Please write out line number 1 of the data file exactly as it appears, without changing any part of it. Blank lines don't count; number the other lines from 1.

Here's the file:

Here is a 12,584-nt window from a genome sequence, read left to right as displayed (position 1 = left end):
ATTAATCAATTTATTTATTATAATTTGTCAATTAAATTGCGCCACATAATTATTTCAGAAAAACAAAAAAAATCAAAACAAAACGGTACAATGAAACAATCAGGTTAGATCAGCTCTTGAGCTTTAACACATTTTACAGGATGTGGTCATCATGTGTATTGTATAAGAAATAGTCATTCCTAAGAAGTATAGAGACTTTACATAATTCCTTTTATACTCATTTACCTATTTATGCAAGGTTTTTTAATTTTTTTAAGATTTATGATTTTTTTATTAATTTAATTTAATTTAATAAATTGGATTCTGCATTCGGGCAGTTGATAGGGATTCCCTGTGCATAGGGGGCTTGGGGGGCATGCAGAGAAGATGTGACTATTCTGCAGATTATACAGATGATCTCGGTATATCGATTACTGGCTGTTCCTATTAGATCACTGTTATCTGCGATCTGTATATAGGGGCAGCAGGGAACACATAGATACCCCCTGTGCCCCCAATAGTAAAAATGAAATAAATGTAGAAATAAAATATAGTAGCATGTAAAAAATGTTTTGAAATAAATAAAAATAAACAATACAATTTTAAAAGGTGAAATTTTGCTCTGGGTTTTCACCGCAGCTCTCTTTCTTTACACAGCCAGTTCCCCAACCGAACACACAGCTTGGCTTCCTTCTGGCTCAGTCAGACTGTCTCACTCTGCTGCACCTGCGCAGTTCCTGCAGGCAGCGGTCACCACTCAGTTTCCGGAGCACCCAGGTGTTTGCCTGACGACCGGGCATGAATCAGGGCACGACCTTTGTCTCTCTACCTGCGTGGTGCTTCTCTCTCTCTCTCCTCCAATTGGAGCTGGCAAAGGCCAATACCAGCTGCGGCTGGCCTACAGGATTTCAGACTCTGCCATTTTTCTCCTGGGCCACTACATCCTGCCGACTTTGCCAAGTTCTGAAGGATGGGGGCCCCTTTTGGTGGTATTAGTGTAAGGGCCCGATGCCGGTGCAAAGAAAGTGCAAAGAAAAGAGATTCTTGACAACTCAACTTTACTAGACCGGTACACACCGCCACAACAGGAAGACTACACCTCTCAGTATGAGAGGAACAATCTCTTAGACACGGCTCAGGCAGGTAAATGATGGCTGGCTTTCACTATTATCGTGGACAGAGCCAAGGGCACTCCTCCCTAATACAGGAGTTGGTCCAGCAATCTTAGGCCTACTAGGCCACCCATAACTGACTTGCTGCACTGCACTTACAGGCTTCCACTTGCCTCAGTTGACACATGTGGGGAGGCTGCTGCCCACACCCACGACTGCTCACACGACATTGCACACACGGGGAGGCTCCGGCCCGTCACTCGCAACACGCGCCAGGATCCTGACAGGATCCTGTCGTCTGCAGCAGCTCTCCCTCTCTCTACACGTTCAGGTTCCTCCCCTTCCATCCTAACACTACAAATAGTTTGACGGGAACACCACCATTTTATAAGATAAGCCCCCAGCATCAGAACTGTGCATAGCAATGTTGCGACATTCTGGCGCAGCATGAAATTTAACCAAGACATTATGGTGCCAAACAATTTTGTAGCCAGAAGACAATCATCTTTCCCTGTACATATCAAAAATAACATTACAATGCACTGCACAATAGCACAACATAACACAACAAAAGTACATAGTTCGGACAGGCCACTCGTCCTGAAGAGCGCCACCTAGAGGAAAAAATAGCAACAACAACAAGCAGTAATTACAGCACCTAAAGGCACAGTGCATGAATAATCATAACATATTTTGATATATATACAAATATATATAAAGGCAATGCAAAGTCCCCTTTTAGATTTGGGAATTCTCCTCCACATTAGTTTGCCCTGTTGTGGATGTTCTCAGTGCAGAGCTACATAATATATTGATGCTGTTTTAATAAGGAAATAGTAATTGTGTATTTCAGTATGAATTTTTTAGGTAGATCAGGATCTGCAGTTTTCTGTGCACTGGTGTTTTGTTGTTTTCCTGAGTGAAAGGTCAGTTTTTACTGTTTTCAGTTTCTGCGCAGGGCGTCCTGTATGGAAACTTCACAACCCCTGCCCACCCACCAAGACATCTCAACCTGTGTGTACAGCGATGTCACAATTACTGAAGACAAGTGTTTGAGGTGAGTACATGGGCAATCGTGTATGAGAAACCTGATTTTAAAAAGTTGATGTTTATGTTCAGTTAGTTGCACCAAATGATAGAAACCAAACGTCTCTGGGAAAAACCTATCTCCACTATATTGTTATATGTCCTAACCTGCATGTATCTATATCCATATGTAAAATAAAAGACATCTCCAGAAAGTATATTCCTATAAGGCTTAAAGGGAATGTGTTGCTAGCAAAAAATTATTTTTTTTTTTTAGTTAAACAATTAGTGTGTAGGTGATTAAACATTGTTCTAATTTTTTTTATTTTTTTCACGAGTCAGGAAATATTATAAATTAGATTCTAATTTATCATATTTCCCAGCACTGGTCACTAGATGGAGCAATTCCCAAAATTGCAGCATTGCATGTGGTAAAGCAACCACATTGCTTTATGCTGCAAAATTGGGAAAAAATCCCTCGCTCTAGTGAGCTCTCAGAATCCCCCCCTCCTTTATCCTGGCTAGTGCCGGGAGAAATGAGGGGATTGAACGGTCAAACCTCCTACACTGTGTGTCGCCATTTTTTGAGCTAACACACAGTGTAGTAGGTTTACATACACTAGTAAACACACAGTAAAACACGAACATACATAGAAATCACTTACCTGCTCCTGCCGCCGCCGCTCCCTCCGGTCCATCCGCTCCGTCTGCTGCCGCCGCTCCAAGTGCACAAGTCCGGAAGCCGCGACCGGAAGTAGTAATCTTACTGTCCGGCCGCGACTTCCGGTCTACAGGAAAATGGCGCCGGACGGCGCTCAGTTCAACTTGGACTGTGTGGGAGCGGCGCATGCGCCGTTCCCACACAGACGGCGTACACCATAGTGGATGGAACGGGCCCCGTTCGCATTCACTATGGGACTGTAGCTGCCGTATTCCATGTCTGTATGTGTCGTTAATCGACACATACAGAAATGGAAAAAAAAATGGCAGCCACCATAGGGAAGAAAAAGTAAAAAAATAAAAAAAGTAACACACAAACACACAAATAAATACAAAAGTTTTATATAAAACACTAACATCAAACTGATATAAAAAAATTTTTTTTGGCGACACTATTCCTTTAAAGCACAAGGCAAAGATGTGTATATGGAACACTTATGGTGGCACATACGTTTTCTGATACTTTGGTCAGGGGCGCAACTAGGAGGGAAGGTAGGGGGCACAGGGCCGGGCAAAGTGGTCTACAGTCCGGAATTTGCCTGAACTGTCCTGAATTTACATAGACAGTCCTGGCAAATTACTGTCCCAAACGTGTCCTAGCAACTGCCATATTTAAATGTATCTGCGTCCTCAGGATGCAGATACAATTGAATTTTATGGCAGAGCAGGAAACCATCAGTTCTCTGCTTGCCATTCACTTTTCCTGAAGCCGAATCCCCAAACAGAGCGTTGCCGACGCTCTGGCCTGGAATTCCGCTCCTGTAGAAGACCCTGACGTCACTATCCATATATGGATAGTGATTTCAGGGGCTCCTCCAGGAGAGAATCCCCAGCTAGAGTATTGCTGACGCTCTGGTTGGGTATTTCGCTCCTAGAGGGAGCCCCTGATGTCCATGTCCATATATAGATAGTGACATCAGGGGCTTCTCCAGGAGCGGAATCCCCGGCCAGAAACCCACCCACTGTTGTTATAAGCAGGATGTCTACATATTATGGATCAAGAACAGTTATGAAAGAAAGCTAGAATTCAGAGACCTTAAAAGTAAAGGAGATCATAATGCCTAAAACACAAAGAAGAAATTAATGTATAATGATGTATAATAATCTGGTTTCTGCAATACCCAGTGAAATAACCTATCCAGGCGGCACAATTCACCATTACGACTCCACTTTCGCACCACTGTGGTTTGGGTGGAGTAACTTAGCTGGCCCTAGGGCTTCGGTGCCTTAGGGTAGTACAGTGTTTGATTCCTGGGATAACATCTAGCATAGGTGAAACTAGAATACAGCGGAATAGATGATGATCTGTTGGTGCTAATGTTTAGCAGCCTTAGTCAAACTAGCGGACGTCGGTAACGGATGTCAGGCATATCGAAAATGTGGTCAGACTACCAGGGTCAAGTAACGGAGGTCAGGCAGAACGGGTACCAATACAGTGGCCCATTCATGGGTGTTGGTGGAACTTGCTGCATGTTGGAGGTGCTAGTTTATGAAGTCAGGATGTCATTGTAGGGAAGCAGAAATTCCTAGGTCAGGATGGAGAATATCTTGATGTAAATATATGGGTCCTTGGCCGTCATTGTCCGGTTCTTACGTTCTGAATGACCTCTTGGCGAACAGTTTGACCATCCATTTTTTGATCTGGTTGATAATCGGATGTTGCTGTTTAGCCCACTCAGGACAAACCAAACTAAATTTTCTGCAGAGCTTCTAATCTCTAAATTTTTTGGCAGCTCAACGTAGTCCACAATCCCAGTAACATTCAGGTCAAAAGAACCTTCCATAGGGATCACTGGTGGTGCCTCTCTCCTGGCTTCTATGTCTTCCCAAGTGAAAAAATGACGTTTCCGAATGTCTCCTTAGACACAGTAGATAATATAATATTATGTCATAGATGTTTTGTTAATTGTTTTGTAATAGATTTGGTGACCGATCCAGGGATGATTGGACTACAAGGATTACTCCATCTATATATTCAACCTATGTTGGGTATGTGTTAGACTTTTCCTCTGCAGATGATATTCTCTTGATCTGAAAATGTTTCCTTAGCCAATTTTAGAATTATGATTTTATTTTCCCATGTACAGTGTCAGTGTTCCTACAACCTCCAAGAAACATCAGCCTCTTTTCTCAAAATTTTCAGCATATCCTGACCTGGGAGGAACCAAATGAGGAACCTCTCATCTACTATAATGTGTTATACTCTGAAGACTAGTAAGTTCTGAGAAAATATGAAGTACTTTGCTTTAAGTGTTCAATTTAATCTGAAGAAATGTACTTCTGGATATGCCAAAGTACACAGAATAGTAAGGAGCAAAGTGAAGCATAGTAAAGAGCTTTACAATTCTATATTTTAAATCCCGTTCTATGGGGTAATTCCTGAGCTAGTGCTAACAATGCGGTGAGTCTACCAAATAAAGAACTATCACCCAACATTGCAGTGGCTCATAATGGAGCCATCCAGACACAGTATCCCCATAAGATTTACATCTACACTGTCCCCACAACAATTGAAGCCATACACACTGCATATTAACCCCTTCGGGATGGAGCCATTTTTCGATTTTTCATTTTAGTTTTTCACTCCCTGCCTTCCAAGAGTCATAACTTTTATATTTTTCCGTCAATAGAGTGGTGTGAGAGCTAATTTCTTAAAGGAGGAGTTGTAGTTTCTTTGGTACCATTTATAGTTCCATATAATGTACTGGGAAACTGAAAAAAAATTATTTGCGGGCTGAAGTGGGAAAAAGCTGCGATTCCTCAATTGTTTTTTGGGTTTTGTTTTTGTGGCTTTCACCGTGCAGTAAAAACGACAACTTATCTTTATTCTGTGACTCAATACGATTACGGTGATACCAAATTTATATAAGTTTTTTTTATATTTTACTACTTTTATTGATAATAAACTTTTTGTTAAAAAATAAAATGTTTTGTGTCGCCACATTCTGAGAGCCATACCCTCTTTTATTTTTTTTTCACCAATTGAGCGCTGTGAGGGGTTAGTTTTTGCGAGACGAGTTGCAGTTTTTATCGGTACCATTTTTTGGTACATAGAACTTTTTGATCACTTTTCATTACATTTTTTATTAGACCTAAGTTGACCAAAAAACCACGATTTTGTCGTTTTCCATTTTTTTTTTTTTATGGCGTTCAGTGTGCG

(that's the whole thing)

Here is a 12,584-nt window from a genome sequence, read left to right as displayed (position 1 = left end):